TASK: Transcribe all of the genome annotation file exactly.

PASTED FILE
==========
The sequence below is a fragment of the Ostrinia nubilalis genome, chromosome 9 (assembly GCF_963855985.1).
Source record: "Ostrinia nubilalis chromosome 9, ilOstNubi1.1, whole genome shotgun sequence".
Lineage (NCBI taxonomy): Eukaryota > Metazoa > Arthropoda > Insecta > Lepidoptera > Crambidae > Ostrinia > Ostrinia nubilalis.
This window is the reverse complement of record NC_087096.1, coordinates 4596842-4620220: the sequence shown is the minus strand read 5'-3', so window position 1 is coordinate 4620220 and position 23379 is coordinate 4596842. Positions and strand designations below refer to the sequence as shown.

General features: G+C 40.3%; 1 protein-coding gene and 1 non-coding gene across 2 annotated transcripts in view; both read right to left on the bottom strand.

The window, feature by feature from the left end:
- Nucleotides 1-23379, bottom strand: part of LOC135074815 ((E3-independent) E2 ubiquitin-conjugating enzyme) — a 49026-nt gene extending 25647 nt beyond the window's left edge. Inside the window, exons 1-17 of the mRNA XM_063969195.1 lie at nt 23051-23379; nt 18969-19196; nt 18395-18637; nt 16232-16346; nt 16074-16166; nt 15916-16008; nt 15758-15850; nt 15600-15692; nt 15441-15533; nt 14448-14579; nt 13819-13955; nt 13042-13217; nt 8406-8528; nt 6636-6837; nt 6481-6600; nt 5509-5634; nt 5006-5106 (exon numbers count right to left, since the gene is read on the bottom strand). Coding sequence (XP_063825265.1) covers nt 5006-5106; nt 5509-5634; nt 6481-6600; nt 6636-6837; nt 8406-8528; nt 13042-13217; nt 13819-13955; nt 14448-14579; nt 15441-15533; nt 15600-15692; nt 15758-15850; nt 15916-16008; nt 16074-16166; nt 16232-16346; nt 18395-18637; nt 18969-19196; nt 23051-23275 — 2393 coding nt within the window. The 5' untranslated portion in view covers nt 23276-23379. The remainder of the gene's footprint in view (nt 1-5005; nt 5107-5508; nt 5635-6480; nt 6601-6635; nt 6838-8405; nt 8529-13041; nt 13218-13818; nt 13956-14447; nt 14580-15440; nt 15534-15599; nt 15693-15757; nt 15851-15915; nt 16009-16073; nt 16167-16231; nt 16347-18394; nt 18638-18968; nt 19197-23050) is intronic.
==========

The sequence below is a fragment of the Ostrinia nubilalis genome, chromosome 9 (assembly GCF_963855985.1).
Source record: "Ostrinia nubilalis chromosome 9, ilOstNubi1.1, whole genome shotgun sequence".
Lineage (NCBI taxonomy): Eukaryota > Metazoa > Arthropoda > Insecta > Lepidoptera > Crambidae > Ostrinia > Ostrinia nubilalis.
This window is the reverse complement of record NC_087096.1, coordinates 4596842-4620220: the sequence shown is the minus strand read 5'-3', so window position 1 is coordinate 4620220 and position 23379 is coordinate 4596842. Positions and strand designations below refer to the sequence as shown.

General features: G+C 40.3%; 1 protein-coding gene and 1 non-coding gene across 2 annotated transcripts in view; both read right to left on the bottom strand.

The window, feature by feature from the left end:
- Nucleotides 1-23379, bottom strand: part of LOC135074815 ((E3-independent) E2 ubiquitin-conjugating enzyme) — a 49026-nt gene extending 25647 nt beyond the window's left edge. Inside the window, exons 1-17 of the mRNA XM_063969195.1 lie at nt 23051-23379; nt 18969-19196; nt 18395-18637; nt 16232-16346; nt 16074-16166; nt 15916-16008; nt 15758-15850; nt 15600-15692; nt 15441-15533; nt 14448-14579; nt 13819-13955; nt 13042-13217; nt 8406-8528; nt 6636-6837; nt 6481-6600; nt 5509-5634; nt 5006-5106 (exon numbers count right to left, since the gene is read on the bottom strand). Coding sequence (XP_063825265.1) covers nt 5006-5106; nt 5509-5634; nt 6481-6600; nt 6636-6837; nt 8406-8528; nt 13042-13217; nt 13819-13955; nt 14448-14579; nt 15441-15533; nt 15600-15692; nt 15758-15850; nt 15916-16008; nt 16074-16166; nt 16232-16346; nt 18395-18637; nt 18969-19196; nt 23051-23275 — 2393 coding nt within the window. The 5' untranslated portion in view covers nt 23276-23379. The remainder of the gene's footprint in view (nt 1-5005; nt 5107-5508; nt 5635-6480; nt 6601-6635; nt 6838-8405; nt 8529-13041; nt 13218-13818; nt 13956-14447; nt 14580-15440; nt 15534-15599; nt 15693-15757; nt 15851-15915; nt 16009-16073; nt 16167-16231; nt 16347-18394; nt 18638-18968; nt 19197-23050) is intronic.